Hastings also serves as the CEO of Analogs LLC, a company that is backing the mission and the entire Sensoria space program. The program and collaboration provide “access to the analog environment for commercial partners, for government partners as well as our academic collaborators,” Hastings said.
On this mission, for instance, crewmember Adriana Blachowicz, a science officer for this mission who works as a researcher at NASA’s Jet Propulsion Laboratory, will test an instrument that will be sent to the International Space Station.
The Sensoria missions additionally aim, as other analog missions have done, to push forward important research with a focus on sustainable solutions.
“These simulation missions are meant to be an opportunity,” Hastings said, “to solve some of the problems that we still have in understanding how to make space sustainable. And as anyone who works in the space sector knows, everything we do to solve for space solves for Earth.” In other words, by studying and developing solutions to common space problems, researchers can then apply those solutions to problems on Earth. Historically, a whole host of important technologies were developed with research directly from NASA’s Apollo program.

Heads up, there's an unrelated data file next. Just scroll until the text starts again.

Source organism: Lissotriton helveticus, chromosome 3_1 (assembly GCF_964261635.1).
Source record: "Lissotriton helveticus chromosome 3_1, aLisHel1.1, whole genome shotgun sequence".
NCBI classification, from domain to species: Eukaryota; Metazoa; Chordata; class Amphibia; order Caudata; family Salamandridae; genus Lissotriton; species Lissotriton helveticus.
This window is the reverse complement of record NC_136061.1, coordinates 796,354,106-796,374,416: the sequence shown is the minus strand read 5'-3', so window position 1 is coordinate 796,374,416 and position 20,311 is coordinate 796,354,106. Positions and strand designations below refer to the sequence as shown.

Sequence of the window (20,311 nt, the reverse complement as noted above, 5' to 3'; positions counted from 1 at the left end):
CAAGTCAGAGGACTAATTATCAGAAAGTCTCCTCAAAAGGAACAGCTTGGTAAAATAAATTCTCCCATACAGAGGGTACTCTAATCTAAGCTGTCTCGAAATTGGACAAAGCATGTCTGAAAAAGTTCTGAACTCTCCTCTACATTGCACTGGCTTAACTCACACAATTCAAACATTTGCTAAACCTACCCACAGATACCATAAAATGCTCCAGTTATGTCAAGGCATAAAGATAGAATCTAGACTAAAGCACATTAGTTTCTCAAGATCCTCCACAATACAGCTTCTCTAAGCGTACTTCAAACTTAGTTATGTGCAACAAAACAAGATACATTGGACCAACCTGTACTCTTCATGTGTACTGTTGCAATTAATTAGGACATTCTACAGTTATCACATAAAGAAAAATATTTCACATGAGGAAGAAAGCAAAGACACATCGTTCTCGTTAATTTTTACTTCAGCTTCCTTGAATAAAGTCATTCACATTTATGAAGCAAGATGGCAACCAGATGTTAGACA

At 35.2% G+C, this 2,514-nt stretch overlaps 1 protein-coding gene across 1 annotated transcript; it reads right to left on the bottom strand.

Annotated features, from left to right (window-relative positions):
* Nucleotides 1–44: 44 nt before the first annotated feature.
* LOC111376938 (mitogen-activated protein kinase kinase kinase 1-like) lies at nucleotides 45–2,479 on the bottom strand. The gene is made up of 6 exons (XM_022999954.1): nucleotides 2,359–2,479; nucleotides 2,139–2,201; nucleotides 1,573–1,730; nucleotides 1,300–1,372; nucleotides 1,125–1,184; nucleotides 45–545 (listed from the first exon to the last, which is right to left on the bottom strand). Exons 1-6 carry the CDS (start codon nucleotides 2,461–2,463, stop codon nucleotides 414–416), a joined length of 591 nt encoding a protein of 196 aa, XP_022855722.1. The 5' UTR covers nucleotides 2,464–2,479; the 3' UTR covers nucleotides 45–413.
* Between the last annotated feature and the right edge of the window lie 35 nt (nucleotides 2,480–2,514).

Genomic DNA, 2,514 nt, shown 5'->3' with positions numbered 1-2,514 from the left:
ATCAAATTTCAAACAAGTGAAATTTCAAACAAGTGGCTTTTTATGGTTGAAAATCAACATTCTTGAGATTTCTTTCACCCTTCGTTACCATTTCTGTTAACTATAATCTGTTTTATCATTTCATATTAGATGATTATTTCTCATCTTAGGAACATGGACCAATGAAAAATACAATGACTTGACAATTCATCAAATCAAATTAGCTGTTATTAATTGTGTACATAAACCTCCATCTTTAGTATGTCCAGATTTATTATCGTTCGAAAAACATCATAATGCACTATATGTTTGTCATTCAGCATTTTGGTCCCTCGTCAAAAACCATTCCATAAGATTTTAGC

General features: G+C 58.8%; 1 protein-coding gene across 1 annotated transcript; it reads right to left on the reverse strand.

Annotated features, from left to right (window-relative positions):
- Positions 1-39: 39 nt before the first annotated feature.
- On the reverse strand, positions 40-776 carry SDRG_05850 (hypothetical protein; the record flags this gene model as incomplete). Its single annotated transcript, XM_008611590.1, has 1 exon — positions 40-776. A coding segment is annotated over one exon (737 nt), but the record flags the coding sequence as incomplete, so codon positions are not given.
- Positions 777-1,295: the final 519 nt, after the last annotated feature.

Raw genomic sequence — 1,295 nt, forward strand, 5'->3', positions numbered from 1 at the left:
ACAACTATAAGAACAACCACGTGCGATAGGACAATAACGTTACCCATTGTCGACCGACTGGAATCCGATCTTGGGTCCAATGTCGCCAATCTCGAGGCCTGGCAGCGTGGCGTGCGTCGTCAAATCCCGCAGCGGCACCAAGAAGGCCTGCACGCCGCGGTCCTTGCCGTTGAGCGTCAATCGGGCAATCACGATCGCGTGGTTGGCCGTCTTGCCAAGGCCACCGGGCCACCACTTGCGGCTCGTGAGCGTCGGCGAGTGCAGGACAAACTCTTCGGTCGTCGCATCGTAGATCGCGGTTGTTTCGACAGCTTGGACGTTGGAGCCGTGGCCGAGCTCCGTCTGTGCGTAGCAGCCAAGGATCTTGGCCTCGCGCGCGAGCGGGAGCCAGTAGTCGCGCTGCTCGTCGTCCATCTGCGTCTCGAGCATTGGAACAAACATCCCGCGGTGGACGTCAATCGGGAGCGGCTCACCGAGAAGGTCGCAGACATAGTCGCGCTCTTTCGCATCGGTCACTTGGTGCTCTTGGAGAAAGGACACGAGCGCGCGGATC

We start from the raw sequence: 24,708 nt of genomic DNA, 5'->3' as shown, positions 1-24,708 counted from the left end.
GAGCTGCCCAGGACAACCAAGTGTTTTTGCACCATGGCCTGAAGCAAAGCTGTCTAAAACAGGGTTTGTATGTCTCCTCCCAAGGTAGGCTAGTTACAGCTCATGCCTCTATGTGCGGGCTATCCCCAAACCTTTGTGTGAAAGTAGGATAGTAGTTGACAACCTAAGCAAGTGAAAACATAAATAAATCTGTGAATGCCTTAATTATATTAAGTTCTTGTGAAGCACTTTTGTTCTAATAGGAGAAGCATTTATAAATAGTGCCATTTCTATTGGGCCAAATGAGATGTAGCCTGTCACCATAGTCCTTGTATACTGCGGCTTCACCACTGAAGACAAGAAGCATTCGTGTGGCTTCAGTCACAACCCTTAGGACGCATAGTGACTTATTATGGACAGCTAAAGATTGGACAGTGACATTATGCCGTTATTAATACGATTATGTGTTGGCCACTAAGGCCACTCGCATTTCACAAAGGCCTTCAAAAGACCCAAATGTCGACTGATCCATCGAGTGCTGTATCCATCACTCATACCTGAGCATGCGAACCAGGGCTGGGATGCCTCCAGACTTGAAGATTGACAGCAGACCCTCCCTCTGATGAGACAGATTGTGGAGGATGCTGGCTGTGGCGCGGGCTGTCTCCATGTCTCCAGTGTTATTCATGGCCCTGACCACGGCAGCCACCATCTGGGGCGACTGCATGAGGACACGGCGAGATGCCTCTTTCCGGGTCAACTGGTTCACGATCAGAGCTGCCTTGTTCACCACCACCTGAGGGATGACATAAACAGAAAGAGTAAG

Sensoria will also work with educational institutions to support and uplift young girls. The project will communicate with undergraduate women who will be on site at the commercial space company Blue Origin. The series of Sensoria missions has also partnered with Sally Ride Science, an education nonprofit focused on supporting learning and women in science. The crewmembers of Sensoria will create content for the thousands of young women involved with Sally Ride Science.
The six researchers (alongside a number of remote crewmembers who will be supporting the mission) come from a variety of backgrounds, with many having participated in numerous analog missions previously. With this varied experience comes a host of interesting research that the crewmembers will pursue. Additionally, as the team mentioned, while each crewmember will focus on a number of projects, they will also work together and help each other with their studies.
Below are a few research highlights from the analog mission that the crewmembers described to Space.com: